Photograph Flocks of Flamingos at Lake Natron
At first glance, it seems impossible that anything could live on northern Lake Natron, a soda lake set at the desolate base of active volcano Ol Doinyo Lengai. Its highly alkaline waters are seasonally stained red by bacteria—yet it is the world’s most important breeding site for lesser flamingos. In 2019, over 1.75 million birds flocked to the lake to breed. These astonishing numbers make for fantastic photos. Breeding season is at its peak from October to December.
Learn About Zanzibar’s Trade Route History
Traders from Persia and Arabia first started visiting Zanzibar in the 8th century. In addition to gold, ivory, and slaves, they came to buy fragrant island spices from the mainland. From the 16th century onwards, the Portuguese and then the Omanis developed Stone Town as a trading center. The city's fabulous palaces and forts date back to this time and can be explored on a guided tour.
Explore the Ruins at Kilwa Kisiwani
Kilwa Kisiwani island is home to the UNESCO-recognized ruins of a great Islamic/Swahili port city that reached the peak of its prosperity during the 13th and 14th centuries. Today, the coral and lime mortar ruins include an 11th-century Great Mosque, a 14th-century palace, and many residential homes. The easiest way to get there is on a guided tour from Kilwa Masoko.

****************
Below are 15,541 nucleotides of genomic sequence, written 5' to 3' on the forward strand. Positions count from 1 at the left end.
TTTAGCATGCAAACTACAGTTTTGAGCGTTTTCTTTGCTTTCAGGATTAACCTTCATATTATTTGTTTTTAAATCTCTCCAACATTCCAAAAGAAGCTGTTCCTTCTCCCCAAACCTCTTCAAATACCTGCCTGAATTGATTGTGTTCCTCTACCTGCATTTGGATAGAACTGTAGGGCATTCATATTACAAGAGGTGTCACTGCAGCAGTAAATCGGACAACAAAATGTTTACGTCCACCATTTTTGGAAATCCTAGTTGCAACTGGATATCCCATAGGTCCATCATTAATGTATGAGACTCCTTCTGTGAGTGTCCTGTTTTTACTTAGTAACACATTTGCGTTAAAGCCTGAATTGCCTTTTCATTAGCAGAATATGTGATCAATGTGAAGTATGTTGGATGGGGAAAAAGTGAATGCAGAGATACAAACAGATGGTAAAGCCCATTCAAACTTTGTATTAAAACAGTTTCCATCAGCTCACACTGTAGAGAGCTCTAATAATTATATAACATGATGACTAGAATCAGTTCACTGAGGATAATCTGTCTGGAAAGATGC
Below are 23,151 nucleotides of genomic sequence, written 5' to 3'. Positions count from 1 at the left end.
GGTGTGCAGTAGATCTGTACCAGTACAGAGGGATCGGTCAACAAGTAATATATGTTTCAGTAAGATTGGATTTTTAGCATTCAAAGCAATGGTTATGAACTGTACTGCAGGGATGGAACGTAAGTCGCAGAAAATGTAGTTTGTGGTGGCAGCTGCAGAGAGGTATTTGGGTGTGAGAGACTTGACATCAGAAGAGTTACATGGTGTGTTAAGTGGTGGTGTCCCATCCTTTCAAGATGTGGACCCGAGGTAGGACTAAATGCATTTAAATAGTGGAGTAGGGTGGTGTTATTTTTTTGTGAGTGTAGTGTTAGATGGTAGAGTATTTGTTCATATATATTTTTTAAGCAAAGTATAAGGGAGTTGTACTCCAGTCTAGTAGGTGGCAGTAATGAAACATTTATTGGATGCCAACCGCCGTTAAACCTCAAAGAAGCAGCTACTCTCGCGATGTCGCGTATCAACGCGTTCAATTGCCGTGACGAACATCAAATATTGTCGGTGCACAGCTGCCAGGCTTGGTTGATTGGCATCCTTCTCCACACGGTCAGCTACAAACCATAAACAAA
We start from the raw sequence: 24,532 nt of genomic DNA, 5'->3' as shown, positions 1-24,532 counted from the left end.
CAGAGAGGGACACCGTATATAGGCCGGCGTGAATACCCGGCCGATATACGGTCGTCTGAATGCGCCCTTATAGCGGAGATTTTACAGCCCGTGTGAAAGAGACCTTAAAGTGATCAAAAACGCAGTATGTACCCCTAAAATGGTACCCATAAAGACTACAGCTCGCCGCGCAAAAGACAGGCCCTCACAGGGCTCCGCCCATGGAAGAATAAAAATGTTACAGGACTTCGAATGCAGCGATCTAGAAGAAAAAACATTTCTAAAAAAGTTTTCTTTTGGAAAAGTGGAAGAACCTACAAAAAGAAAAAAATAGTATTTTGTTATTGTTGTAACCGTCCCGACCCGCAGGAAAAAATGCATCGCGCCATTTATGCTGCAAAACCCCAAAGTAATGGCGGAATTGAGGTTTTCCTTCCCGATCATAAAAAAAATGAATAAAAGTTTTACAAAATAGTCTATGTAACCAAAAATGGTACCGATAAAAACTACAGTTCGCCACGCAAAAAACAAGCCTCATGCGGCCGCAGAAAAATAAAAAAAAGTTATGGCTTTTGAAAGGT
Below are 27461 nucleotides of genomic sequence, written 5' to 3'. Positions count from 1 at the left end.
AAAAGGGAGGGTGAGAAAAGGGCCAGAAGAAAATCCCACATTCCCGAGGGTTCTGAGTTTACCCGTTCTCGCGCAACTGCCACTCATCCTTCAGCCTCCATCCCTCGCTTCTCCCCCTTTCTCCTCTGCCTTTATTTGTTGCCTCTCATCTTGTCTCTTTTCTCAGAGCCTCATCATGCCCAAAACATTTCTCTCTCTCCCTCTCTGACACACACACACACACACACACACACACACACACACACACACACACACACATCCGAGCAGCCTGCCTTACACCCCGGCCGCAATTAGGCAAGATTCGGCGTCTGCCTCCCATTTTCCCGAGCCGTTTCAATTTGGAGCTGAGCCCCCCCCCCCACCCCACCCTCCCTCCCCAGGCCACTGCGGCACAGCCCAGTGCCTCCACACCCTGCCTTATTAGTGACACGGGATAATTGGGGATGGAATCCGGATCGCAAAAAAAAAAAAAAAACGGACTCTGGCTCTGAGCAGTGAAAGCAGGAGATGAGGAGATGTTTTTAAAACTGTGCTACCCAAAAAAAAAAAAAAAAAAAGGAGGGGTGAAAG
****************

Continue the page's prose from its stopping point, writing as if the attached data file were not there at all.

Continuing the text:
Experience Private Island-living on Mnemba
Beach lovers are spoiled for choice in Tanzania, but for the most exclusive experience, book a stay on Mnemba Island. With a circumference of 1.5 kilometers, it’s a paradise tract of Casuarina pine forest ringed by perfect white sand beaches. Just offshore, spectacular coral reefs await. The only accommodation is &Beyond Mnemba Island Lodge, which offers 12 luxurious thatched beach bandas situated just steps from the sand. Activities range from snorkeling and scuba diving to dolphin watching and fishing.
Swim With Whale Sharks off Mafia Island
Mafia Island is known as a hotspot for scuba diving, with teeming reefs protected by the Mafia Island Marine Park. From September to March, though, divers may want to swap their cylinder for a snorkel as whale sharks arrive in Mafia’s waters during their annual migration. The world’s biggest fish can be seen with reliable regularity as they feed on seasonal plankton upwellings, sometimes in large numbers. Swimming alongside them is a humbling experience facilitated by responsible operators like Kitu Kiblu.
Go Deep-sea Fishing off Pemba Island